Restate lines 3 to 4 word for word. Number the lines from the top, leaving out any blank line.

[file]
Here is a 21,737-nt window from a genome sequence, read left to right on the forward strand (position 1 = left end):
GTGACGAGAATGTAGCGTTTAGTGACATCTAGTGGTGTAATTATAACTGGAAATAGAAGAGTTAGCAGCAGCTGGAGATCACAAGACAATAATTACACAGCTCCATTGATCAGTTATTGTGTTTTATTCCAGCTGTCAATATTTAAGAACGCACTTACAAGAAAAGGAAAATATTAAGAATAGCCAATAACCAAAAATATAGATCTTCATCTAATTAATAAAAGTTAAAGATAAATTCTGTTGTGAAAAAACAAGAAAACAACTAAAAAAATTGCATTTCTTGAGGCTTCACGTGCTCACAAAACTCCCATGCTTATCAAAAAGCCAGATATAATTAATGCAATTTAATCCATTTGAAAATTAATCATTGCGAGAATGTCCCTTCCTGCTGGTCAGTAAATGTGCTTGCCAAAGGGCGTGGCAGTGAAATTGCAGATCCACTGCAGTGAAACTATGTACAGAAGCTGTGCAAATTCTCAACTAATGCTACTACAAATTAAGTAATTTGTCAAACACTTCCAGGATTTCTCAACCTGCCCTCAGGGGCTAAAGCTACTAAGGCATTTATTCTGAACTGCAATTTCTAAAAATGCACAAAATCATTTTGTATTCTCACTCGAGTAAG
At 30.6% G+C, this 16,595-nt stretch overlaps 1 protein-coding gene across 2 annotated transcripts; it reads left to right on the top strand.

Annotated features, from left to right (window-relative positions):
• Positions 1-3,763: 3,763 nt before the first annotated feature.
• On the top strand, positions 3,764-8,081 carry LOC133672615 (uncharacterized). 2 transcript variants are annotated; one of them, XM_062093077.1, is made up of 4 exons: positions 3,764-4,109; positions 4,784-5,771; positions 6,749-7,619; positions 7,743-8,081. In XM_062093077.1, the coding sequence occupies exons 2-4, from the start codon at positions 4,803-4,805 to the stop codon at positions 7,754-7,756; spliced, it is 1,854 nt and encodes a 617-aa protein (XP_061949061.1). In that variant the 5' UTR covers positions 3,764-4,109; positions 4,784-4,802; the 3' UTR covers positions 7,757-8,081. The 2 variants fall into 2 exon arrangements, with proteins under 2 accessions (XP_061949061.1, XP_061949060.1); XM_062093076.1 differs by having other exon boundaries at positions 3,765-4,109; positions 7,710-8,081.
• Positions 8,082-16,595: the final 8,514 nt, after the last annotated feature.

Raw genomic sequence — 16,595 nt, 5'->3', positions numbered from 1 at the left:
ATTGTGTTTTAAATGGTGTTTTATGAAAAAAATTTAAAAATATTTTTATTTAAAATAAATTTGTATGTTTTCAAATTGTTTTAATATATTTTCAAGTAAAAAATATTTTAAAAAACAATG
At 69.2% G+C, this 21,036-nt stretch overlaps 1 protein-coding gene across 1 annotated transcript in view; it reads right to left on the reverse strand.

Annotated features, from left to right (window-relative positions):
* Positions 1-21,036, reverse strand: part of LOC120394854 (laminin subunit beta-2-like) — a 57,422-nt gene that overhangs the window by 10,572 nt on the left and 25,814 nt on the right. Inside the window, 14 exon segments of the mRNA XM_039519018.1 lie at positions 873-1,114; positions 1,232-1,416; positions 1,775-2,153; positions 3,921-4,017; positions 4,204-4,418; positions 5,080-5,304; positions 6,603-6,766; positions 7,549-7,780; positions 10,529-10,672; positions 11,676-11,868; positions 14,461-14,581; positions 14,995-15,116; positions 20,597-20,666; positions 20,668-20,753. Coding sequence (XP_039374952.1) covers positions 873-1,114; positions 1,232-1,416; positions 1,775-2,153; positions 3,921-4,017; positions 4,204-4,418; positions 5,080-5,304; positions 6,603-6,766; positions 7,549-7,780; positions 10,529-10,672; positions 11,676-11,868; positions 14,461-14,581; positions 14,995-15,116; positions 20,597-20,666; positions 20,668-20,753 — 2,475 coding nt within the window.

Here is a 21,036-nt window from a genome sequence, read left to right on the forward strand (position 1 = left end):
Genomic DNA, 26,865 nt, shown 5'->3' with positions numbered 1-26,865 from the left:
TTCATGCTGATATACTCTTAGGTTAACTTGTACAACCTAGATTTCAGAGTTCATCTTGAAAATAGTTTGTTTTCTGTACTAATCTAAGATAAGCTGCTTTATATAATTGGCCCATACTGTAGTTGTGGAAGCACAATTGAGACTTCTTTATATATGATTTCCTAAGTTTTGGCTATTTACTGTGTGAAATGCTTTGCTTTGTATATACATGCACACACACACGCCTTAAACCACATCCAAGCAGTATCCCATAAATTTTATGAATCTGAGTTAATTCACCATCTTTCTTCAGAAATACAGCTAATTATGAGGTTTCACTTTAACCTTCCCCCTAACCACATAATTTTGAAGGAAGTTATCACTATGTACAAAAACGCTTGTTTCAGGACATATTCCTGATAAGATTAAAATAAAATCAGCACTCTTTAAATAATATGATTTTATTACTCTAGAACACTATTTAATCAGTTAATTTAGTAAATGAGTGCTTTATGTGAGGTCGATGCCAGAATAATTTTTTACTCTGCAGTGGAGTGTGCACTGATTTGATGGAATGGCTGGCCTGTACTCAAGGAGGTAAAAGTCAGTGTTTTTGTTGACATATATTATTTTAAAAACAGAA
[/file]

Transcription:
At 30.6% G+C, this 16,595-nt stretch overlaps 1 protein-coding gene across 2 annotated transcripts; it reads left to right on the top strand.

Annotated features, from left to right (window-relative positions):